Veera Korhonen

discovering rhetoric

An Exclusive View of the Inside of the FBI Headquarters

An Exclusive View of the Inside of the FBI Headquarters

Stepping through a giant gold revolving door into the tiny cramped room where I was asked to show I.D. and proof of an invite had never been so exciting. When I met the director of the Headquarters, and the historian he brought with him to talk more about the building, they were very friendly but slightly reserved as well. At first, it took them a very long time to even let me inside the building, and the historian explained that this was because people who didn’t work here weren’t really allowed inside unless they knew an agent here. I was searched down thoroughly, my phone was taken from me, and I was given a badge to wear, which also was used to let me through security measures. The FBI headquarters had giant, human-sized pods that you would step in, the doors opened and closed, wait, and then walk out. It was almost futuristic, and I felt very out of place.

The most astonishing thing about being inside the FBI headquarters, (excluding the fact that most people weren’t allowed a tour of the building at all), was how normal everyone seemed to be acting. The hallways were lit up with a bright, vibrant light that almost hurt my eyes, and forced me to keep my head down. Even though I really wanted to closely observe the people who were walking past, the historian who was leading me around walked fast and furiously talked my ear off about the architecture of the building. The hallways were lit with an intensely white light and they were painted bright colors such as orange and green, which seemed a little strange to me, considering this was supposed to be a high profile building. The inside of the building actually reminded me of hospital corridors, with the fluorescent lighting and the brightly painted walls without much decoration, but the people around me gave me feelings of exclusivity and importance, because they were all dressed up and walking with a purpose. I felt so out of place since I wasn’t wearing dark official-looking clothes and the headpiece that I noticed on almost everyone.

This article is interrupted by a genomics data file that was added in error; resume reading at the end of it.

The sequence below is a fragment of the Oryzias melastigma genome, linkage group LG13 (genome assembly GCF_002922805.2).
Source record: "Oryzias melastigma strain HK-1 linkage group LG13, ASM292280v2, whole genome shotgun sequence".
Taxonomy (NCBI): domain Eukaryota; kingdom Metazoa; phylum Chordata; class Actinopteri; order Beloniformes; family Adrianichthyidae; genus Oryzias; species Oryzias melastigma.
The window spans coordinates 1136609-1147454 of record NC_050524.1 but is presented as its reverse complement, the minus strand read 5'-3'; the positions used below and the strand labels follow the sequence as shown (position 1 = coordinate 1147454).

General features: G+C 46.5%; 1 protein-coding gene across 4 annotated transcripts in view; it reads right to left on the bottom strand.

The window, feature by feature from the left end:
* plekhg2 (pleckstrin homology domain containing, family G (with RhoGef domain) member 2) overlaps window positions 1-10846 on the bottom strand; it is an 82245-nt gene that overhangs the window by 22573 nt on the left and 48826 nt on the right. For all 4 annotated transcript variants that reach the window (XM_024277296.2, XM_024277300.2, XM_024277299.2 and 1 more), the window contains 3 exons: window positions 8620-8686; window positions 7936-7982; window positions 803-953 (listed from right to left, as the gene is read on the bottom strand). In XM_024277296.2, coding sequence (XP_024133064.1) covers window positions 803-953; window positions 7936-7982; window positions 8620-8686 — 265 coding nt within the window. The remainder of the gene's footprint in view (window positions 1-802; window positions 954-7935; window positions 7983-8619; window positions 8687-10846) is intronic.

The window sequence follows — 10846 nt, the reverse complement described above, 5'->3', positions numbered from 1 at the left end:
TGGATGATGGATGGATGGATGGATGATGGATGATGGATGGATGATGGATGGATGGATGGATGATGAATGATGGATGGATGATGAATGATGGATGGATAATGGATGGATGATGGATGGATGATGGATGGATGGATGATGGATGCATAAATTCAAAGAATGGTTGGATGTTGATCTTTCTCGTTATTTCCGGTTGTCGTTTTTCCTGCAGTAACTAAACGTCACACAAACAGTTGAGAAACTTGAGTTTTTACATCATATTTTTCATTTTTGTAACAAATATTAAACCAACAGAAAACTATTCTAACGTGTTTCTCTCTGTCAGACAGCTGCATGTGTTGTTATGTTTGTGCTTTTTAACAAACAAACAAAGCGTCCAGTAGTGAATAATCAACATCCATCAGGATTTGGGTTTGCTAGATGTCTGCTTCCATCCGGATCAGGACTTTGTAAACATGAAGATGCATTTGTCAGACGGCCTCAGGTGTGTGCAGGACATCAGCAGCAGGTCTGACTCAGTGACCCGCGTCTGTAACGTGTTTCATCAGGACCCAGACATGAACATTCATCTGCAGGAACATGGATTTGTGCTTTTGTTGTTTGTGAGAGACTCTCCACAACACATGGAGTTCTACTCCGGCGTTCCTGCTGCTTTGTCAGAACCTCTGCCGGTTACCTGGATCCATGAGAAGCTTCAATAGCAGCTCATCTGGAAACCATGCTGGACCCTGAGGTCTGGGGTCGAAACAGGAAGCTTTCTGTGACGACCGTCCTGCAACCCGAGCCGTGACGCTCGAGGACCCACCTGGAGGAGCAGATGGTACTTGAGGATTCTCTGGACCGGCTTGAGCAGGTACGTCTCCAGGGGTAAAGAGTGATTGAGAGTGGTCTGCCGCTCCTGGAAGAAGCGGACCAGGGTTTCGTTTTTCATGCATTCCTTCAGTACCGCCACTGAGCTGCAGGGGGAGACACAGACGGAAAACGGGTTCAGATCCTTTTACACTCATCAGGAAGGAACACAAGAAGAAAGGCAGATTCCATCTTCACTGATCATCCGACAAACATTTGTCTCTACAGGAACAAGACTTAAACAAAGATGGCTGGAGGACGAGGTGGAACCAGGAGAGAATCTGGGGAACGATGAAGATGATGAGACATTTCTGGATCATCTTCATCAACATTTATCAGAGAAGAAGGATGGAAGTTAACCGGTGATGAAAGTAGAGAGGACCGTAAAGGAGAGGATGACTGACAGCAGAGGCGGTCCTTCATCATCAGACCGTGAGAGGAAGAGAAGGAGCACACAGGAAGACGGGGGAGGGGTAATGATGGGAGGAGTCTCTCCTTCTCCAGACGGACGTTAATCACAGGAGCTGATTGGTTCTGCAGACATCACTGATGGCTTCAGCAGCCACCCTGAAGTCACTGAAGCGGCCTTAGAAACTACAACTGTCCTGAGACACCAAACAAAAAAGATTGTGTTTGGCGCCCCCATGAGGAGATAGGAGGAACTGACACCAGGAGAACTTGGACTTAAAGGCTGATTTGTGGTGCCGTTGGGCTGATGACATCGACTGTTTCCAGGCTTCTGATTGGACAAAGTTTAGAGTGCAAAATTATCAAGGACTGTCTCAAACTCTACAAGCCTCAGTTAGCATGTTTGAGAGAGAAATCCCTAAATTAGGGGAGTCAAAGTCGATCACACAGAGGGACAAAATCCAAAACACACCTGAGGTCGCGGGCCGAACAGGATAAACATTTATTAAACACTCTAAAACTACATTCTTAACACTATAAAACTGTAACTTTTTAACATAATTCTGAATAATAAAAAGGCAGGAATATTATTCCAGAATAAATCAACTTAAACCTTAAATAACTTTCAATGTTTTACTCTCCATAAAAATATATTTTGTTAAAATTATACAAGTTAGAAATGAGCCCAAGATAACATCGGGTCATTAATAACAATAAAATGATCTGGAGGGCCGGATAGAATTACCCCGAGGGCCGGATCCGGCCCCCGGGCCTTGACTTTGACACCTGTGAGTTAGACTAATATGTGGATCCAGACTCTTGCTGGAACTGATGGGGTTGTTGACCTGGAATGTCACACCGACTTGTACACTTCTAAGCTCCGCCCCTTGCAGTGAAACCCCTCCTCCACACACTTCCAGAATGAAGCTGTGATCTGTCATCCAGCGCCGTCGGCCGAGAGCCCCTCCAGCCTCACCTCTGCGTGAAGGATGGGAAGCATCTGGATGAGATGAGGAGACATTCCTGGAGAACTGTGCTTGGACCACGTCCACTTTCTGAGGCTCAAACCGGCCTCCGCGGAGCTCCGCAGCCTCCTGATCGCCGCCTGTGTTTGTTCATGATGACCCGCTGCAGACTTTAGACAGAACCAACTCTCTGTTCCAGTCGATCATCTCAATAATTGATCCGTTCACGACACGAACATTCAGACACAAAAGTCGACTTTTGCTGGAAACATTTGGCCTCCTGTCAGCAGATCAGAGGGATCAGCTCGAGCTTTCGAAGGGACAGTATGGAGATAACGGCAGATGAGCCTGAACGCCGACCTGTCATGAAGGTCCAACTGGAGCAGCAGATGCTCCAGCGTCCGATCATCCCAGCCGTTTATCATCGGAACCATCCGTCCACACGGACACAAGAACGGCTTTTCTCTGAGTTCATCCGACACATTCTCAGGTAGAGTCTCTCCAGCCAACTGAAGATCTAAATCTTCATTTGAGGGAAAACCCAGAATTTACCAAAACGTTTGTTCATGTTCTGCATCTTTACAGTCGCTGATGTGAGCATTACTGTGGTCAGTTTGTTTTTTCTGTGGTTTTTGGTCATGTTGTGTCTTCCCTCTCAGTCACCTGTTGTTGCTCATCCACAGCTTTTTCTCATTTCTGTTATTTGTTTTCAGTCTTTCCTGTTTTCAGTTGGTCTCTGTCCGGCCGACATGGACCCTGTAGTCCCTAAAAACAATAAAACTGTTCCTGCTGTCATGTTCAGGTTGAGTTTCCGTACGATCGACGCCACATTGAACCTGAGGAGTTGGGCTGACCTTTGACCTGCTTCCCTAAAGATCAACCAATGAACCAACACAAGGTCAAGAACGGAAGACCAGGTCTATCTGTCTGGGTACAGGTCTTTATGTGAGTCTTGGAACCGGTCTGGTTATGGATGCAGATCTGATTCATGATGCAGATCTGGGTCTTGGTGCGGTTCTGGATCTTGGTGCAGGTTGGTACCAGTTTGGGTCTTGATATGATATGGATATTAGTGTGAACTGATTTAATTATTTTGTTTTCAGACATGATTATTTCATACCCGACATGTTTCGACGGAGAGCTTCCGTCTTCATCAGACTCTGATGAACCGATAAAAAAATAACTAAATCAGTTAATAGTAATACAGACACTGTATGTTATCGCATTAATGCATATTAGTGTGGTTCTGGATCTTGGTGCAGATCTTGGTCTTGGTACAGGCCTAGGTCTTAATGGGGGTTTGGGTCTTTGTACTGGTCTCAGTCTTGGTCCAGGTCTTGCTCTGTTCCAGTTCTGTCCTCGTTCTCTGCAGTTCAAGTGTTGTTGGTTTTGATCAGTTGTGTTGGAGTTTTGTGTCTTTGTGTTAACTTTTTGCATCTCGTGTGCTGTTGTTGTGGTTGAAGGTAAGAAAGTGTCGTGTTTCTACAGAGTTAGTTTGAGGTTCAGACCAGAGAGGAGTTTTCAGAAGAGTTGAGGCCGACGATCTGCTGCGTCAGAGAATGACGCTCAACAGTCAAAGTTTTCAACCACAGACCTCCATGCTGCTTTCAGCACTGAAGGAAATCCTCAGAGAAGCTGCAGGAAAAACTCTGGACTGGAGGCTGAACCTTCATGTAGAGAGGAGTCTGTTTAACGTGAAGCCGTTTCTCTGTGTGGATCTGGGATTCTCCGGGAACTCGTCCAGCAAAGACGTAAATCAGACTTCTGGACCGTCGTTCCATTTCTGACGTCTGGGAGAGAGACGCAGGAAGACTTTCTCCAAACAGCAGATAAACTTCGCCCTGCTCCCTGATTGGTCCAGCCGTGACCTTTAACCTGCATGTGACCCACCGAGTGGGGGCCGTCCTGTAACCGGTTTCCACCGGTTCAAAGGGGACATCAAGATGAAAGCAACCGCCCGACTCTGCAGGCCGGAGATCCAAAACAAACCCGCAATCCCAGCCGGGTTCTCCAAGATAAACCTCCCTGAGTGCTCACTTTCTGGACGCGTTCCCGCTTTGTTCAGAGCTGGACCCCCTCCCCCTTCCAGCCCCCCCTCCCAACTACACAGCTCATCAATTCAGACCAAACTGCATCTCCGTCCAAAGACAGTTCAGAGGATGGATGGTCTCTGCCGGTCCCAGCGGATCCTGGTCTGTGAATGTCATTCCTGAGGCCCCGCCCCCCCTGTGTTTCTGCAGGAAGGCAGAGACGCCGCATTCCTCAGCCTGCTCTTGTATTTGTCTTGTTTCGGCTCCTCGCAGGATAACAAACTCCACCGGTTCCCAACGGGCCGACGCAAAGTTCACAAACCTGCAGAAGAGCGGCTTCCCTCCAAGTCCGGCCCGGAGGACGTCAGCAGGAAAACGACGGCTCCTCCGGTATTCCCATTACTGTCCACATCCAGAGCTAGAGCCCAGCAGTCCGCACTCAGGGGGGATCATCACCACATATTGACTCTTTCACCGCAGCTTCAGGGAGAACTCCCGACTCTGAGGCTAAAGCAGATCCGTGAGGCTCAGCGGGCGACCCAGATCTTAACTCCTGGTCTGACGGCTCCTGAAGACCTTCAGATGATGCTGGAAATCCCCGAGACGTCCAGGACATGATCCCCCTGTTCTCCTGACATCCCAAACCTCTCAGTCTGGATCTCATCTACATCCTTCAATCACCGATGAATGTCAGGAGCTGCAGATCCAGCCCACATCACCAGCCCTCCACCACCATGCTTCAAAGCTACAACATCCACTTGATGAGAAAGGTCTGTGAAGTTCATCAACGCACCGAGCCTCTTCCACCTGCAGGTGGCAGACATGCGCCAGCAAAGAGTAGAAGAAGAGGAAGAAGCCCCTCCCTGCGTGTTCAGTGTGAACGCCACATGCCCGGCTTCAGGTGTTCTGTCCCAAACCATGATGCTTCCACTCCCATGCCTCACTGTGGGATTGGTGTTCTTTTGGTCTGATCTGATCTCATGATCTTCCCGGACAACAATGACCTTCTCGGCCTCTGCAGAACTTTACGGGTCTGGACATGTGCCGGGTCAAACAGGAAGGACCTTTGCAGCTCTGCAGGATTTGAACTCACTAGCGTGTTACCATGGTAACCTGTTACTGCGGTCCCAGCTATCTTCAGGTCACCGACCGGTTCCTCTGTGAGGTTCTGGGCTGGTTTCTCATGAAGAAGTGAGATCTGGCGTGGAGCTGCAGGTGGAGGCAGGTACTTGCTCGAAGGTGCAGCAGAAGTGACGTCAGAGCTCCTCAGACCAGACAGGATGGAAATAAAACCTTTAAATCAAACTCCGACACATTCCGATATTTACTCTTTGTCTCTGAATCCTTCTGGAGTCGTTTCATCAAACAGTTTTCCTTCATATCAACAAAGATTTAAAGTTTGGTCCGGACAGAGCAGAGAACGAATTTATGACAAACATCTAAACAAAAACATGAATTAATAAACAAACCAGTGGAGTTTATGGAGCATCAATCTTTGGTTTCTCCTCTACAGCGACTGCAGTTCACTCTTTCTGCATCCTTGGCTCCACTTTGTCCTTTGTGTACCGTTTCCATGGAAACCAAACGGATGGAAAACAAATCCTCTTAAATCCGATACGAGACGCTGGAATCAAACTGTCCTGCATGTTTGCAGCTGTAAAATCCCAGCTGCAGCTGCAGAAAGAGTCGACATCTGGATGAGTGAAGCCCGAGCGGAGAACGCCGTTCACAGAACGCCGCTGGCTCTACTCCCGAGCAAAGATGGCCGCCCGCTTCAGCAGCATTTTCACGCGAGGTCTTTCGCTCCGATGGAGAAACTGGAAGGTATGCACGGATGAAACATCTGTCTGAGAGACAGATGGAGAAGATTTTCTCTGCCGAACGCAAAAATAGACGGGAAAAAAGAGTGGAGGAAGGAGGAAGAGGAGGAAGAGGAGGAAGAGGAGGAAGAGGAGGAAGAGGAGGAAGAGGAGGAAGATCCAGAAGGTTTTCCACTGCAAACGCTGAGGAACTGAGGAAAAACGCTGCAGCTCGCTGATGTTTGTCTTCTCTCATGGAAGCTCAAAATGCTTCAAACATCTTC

Since the headquarters isn’t open to the public, the tour that I was able to arrange didn’t allow me into the rooms that needed security clearances to access them. The historian told me that those rooms mostly consisted of lockboxes that held secret FBI files. The one room I spent the most amount of time in was the room that held a bunch of artifacts that portrayed the FBI best. They told me that that before 9/11, the headquarters used to be allowed to have tours, so they would use these rooms to show to the public. There was one whole room dedicated to what some of the agents did in their free time, like sky-diving or making dolls, and they had exhibits showcasing pictures and representations of these hobbies. Another room held representations of mannequins holding up guns against a fake broken down door, and wearing gas masks. Since they confiscated my phone at the door, I wasn’t allowed to take pictures, but some of the pictures of those scenes they portrayed haven’t been able to leave my mind because of how graphic they were. The last exhibit of the room was my favorite. It was a deep red wall, with “FBI Top Ten Most Wanted” written across the top. Below that, there were ten papers stapled below, with pictures and descriptions of criminals. Reading the descriptions was so interesting, because a lot of the criminals were actually past agents, who had turned against the U.S. and then escaped. I felt almost fearful, but also thrilled at the same time to be fortunate enough to see these rooms that the rest of the public will probably never be able to see.

Overall, I understand why the headquarters aren’t open to the public, because the work they do in there is extremely secretive, and after 9/11, no one really trusts anyone anymore. After seeing that their own agents turned on their own government, I was shocked, but it made sense as to why government buildings would increase their own security. The only real disappointment of the interior of the building was that it could’ve just been a normal office building, with terribly bright hallways. The FBI that is portrayed in the media, with the crazy investigation labs and technology was really nowhere to be seen, but then again they might have not been allowed to show it to me. Even though this was an exclusive tour that I was only able to arrange through my mother’s government connections, I still felt like I wasn’t seeing the entirety of the Headquarters, and it gave me a curious feeling that left me wanting to know more.



Works Cited:

McDermott, Colin. “An inside Look at FBI Headquarters in DC Reveals How Agency Is Stronger since 9/11.” Newsnet5. N.p., 23 Nov. 2015. Web. 07 Nov. 2016.

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